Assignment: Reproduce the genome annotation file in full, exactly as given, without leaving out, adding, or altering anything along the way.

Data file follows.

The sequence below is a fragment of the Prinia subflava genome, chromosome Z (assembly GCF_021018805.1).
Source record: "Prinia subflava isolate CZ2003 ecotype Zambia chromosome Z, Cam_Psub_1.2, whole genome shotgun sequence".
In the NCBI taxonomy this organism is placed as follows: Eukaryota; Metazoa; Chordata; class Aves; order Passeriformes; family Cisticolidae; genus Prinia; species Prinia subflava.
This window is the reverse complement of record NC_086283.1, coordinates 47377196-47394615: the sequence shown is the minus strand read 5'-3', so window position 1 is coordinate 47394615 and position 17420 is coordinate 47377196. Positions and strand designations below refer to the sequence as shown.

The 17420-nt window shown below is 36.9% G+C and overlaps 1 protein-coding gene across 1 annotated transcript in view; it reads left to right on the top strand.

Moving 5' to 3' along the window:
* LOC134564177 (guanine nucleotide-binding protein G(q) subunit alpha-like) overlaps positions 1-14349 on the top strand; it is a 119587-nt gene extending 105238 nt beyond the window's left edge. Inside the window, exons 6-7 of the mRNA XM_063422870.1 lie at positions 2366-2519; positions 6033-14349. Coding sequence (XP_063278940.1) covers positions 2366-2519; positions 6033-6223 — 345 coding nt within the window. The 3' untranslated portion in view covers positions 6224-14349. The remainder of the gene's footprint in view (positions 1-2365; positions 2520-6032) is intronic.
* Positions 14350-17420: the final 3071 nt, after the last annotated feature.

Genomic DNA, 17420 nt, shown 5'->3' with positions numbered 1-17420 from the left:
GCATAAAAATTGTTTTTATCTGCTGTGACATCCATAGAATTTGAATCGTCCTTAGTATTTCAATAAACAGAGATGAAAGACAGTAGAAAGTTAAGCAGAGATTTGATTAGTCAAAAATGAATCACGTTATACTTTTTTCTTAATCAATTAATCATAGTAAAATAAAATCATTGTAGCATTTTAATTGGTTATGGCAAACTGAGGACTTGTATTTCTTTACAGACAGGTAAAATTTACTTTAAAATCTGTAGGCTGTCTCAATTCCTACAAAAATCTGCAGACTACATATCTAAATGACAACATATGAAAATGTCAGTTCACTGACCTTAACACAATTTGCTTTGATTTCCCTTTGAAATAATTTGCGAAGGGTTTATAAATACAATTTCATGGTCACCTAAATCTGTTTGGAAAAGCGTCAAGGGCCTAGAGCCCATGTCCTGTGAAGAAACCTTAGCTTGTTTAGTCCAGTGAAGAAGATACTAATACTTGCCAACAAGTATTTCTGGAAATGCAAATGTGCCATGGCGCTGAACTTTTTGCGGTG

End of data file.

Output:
The sequence below is a fragment of the Prinia subflava genome, chromosome Z (assembly GCF_021018805.1).
Source record: "Prinia subflava isolate CZ2003 ecotype Zambia chromosome Z, Cam_Psub_1.2, whole genome shotgun sequence".
In the NCBI taxonomy this organism is placed as follows: Eukaryota; Metazoa; Chordata; class Aves; order Passeriformes; family Cisticolidae; genus Prinia; species Prinia subflava.
This window is the reverse complement of record NC_086283.1, coordinates 47377196-47394615: the sequence shown is the minus strand read 5'-3', so window position 1 is coordinate 47394615 and position 17420 is coordinate 47377196. Positions and strand designations below refer to the sequence as shown.

The 17420-nt window shown below is 36.9% G+C and overlaps 1 protein-coding gene across 1 annotated transcript in view; it reads left to right on the top strand.

Moving 5' to 3' along the window:
* LOC134564177 (guanine nucleotide-binding protein G(q) subunit alpha-like) overlaps positions 1-14349 on the top strand; it is a 119587-nt gene extending 105238 nt beyond the window's left edge. Inside the window, exons 6-7 of the mRNA XM_063422870.1 lie at positions 2366-2519; positions 6033-14349. Coding sequence (XP_063278940.1) covers positions 2366-2519; positions 6033-6223 — 345 coding nt within the window. The 3' untranslated portion in view covers positions 6224-14349. The remainder of the gene's footprint in view (positions 1-2365; positions 2520-6032) is intronic.
* Positions 14350-17420: the final 3071 nt, after the last annotated feature.

Genomic DNA, 17420 nt, shown 5'->3' with positions numbered 1-17420 from the left:
GCATAAAAATTGTTTTTATCTGCTGTGACATCCATAGAATTTGAATCGTCCTTAGTATTTCAATAAACAGAGATGAAAGACAGTAGAAAGTTAAGCAGAGATTTGATTAGTCAAAAATGAATCACGTTATACTTTTTTCTTAATCAATTAATCATAGTAAAATAAAATCATTGTAGCATTTTAATTGGTTATGGCAAACTGAGGACTTGTATTTCTTTACAGACAGGTAAAATTTACTTTAAAATCTGTAGGCTGTCTCAATTCCTACAAAAATCTGCAGACTACATATCTAAATGACAACATATGAAAATGTCAGTTCACTGACCTTAACACAATTTGCTTTGATTTCCCTTTGAAATAATTTGCGAAGGGTTTATAAATACAATTTCATGGTCACCTAAATCTGTTTGGAAAAGCGTCAAGGGCCTAGAGCCCATGTCCTGTGAAGAAACCTTAGCTTGTTTAGTCCAGTGAAGAAGATACTAATACTTGCCAACAAGTATTTCTGGAAATGCAAATGTGCCATGGCGCTGAACTTTTTGCGGTG